From the Publisher
“Mr. Trees demonstrates a Kingsley Amis–like ability to extract humor from the travails of his hapless hero.” New York Times
“A hilarious upstairs-downstairs story set in the absurd world of Manhattan's most elite private schools. I couldn't put it down.” Karen Quinn, author of The Ivy Chronicles
Not since Primary Colors have we come across an anonymously penned novel that so thoroughly captivated us with its clever writing and spot-on satire. Authored by a prep school insider, this sly send-up of "education" among the elite tells the story of an idealistic teacher named John Spencer (dubbed "Candide" by one of his knowing students), who becomes mired in a morass of social and academic intrigue at a prestigious Manhattan private school. Whether or not it's a true roman à clef, Academy X is smart, funny, and shrewdly observed. Speculation about the author's identity only adds to its appeal.
A conspiracy to get a rich man's daughter into Princeton ensnares an idealistic prep-school teacher. A few weeks before summer is not the easiest time to keep the students of Academy X focused on the book in front of them, which, for John Spencer's senior lit class, is Emma. Half his time is spent reminding students to refer to the titular character as Jane Austen dubbed her and not as Hollywood cast her (Gwyneth Paltrow). The rest is spent quelling class wars between the wealthy and the ultra-wealthy and more primitive fights between brains and brawn. Par for the course, John thinks, for end-of-school-year antics . . . until his most comely, most scantily clad student, Caitlyn Brie, approaches him for help. She was accepted at Wellesley, but only wait-listed at Princeton. Wellesley won't do. Pressure to write Caitlyn a second, stronger letter of recommendation rises when the head of the College Counseling Department reminds John that Caitlyn's father is a big Academy X donor. Two tickets for floor seats at a Knicks playoff game appear anonymously in John's mailbox, and since he is trying to woo Amy, a new assistant librarian, he yields. Shortly thereafter, everything unhinges: Amy may not be as innocent as John imagines . . . and neither is Caitlyn: She committed plagiarism. Determined to expose the crime, John finds himself charged with sexual harassment and bribery. He enlists a motley group to help him clear his name: a handful of loyal students, an art teacher who won't admit her boyfriend is gay and a science teacher who thinks evolutionary biology will help him find a date. Can this band take on the trustees' bank accounts, their lawyers and the shamelessly competitive Englishfaculty, who all covet the post of department head, which rightly belongs to John?Anonymously written by a Manhattan prep-school teacher, this debut aspires to social satire, but much of the humor is canned. Stick with the original, Lucky Jim.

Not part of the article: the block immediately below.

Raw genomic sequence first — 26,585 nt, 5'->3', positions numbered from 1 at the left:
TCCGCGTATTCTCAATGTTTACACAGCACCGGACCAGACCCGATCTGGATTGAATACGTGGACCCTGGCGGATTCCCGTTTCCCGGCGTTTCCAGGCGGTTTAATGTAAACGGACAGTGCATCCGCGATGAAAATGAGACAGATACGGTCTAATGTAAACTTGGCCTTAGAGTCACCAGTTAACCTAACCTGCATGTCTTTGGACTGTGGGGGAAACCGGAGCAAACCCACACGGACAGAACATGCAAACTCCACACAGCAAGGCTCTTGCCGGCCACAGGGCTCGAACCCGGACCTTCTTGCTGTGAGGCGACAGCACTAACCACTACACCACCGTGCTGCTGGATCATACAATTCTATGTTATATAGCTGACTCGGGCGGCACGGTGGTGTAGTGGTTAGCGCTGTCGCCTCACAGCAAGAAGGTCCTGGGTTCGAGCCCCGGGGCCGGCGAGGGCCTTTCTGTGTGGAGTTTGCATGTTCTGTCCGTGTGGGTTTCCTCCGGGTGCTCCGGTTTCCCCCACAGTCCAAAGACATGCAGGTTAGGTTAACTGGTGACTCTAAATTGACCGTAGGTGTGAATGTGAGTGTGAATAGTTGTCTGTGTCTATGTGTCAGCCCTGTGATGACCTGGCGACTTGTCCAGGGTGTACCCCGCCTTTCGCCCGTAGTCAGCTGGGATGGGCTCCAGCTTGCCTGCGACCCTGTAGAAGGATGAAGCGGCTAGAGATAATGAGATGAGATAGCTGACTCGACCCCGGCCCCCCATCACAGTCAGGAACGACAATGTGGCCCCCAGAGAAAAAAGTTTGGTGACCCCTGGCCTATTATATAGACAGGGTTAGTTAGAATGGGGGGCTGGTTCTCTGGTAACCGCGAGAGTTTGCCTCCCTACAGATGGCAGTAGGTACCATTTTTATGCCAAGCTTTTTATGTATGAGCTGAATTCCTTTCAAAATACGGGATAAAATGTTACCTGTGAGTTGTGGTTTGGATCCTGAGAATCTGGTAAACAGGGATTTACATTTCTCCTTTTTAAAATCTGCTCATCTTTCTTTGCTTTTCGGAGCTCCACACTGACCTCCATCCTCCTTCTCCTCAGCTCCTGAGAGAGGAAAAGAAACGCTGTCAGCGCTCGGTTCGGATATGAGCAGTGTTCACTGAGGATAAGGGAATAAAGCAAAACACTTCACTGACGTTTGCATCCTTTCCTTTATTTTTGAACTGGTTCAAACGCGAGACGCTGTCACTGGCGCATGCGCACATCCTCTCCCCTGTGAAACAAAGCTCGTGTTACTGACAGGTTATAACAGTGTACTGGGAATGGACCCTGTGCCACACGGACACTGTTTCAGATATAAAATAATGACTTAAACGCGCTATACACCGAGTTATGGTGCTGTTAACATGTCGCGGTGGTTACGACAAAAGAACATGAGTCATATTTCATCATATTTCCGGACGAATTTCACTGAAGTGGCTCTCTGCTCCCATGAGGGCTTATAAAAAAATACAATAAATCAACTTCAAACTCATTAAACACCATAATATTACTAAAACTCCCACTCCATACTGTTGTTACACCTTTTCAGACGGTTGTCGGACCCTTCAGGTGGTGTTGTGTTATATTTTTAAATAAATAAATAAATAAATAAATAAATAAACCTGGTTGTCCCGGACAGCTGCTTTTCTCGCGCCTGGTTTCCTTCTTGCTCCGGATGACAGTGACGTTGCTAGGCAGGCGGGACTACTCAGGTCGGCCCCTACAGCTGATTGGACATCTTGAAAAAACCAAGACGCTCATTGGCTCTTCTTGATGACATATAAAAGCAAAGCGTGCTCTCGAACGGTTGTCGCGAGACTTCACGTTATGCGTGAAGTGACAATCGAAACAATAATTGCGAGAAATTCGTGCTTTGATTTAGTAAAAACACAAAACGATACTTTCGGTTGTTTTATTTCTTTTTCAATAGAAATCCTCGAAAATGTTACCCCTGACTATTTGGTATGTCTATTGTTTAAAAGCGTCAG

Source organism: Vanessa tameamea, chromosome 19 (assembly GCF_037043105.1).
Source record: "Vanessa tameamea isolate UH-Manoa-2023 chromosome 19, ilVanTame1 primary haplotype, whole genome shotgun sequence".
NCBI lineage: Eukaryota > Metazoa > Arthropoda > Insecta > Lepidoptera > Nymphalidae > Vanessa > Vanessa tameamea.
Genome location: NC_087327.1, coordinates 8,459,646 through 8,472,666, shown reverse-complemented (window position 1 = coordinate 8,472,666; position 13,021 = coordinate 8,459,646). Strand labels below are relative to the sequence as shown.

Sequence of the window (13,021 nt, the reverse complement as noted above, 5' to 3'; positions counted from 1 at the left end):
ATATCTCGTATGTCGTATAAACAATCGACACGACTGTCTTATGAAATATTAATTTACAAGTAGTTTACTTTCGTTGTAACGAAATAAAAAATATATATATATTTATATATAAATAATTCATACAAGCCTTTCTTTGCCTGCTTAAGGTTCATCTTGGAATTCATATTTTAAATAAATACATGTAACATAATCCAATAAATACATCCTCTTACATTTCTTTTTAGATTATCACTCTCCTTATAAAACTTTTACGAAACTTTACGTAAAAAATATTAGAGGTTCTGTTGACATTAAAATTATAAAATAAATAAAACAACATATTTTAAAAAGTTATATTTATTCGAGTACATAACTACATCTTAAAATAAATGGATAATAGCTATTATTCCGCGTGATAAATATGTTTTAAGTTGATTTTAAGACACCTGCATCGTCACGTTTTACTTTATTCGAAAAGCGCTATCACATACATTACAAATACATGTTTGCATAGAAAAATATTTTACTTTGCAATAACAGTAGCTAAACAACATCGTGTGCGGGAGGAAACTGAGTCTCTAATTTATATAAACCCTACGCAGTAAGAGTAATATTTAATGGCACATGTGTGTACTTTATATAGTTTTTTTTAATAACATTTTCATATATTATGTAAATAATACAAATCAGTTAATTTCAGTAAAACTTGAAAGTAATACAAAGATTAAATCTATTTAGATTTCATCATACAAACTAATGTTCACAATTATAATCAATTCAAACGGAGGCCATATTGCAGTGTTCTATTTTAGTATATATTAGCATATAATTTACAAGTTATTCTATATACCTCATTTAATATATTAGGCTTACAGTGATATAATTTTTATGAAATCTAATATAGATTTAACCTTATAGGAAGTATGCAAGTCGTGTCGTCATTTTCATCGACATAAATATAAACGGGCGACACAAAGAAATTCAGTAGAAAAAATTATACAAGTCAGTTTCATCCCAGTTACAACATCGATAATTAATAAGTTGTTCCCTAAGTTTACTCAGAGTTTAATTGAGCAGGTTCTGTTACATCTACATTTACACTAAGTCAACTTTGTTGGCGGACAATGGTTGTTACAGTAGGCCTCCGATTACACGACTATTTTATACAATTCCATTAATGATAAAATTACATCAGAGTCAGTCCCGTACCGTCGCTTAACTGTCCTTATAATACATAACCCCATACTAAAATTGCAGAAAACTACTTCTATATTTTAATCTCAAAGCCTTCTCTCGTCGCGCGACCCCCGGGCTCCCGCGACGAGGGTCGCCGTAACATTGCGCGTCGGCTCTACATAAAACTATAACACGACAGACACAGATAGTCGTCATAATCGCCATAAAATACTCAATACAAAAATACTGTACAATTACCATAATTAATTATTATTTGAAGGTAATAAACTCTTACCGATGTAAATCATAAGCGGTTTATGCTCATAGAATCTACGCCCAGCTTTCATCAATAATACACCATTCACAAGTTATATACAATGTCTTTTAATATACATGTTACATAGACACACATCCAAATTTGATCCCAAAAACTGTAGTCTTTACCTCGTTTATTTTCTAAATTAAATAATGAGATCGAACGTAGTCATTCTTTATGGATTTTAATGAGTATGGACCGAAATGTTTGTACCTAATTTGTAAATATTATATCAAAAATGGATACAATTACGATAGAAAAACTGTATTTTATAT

Read an Excerpt
My world is a place where a powerful Wall Street broker is willing to manipulate the stock market on behalf of people still using sippy cups, so I think it is safe to say that it is a world where things have gone awry. I am part of an elaborate system designed to ensure that children end up in the right nursery school so that they can attend the right elementary schools so that they can gain entrance to the high school Ivy League so that they can win admission to the actual Ivy League. What happens after that seems to be superfluous.